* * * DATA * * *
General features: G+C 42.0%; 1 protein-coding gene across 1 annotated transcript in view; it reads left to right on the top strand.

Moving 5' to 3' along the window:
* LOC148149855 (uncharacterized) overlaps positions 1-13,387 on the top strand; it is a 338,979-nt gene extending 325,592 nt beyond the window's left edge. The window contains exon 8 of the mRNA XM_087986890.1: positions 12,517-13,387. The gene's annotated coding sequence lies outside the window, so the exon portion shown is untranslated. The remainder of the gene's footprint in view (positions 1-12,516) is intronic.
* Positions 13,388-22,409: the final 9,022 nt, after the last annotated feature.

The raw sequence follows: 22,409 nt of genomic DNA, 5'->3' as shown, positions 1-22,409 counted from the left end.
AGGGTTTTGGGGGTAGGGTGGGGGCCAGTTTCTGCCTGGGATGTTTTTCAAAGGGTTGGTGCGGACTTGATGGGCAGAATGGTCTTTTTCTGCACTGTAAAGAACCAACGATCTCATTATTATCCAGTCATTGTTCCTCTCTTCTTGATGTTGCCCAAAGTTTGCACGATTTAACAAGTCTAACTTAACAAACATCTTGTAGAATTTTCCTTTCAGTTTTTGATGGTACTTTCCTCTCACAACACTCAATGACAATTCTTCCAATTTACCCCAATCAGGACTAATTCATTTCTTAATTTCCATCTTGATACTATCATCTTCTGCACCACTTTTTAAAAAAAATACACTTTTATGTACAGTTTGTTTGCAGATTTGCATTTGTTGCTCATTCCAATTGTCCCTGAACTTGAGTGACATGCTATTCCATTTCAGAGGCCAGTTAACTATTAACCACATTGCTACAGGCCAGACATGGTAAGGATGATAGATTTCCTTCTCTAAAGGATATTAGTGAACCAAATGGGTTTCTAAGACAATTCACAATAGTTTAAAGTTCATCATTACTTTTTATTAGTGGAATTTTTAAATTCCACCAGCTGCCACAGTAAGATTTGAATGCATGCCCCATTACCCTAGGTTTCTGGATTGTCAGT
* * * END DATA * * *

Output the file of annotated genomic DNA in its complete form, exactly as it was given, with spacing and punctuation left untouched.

General features: G+C 42.0%; 1 protein-coding gene across 1 annotated transcript in view; it reads left to right on the top strand.

Moving 5' to 3' along the window:
* LOC148149855 (uncharacterized) overlaps positions 1-13,387 on the top strand; it is a 338,979-nt gene extending 325,592 nt beyond the window's left edge. The window contains exon 8 of the mRNA XM_087986890.1: positions 12,517-13,387. The gene's annotated coding sequence lies outside the window, so the exon portion shown is untranslated. The remainder of the gene's footprint in view (positions 1-12,516) is intronic.
* Positions 13,388-22,409: the final 9,022 nt, after the last annotated feature.

The raw sequence follows: 22,409 nt of genomic DNA, 5'->3' as shown, positions 1-22,409 counted from the left end.
AGGGTTTTGGGGGTAGGGTGGGGGCCAGTTTCTGCCTGGGATGTTTTTCAAAGGGTTGGTGCGGACTTGATGGGCAGAATGGTCTTTTTCTGCACTGTAAAGAACCAACGATCTCATTATTATCCAGTCATTGTTCCTCTCTTCTTGATGTTGCCCAAAGTTTGCACGATTTAACAAGTCTAACTTAACAAACATCTTGTAGAATTTTCCTTTCAGTTTTTGATGGTACTTTCCTCTCACAACACTCAATGACAATTCTTCCAATTTACCCCAATCAGGACTAATTCATTTCTTAATTTCCATCTTGATACTATCATCTTCTGCACCACTTTTTAAAAAAAATACACTTTTATGTACAGTTTGTTTGCAGATTTGCATTTGTTGCTCATTCCAATTGTCCCTGAACTTGAGTGACATGCTATTCCATTTCAGAGGCCAGTTAACTATTAACCACATTGCTACAGGCCAGACATGGTAAGGATGATAGATTTCCTTCTCTAAAGGATATTAGTGAACCAAATGGGTTTCTAAGACAATTCACAATAGTTTAAAGTTCATCATTACTTTTTATTAGTGGAATTTTTAAATTCCACCAGCTGCCACAGTAAGATTTGAATGCATGCCCCATTACCCTAGGTTTCTGGATTGTCAGT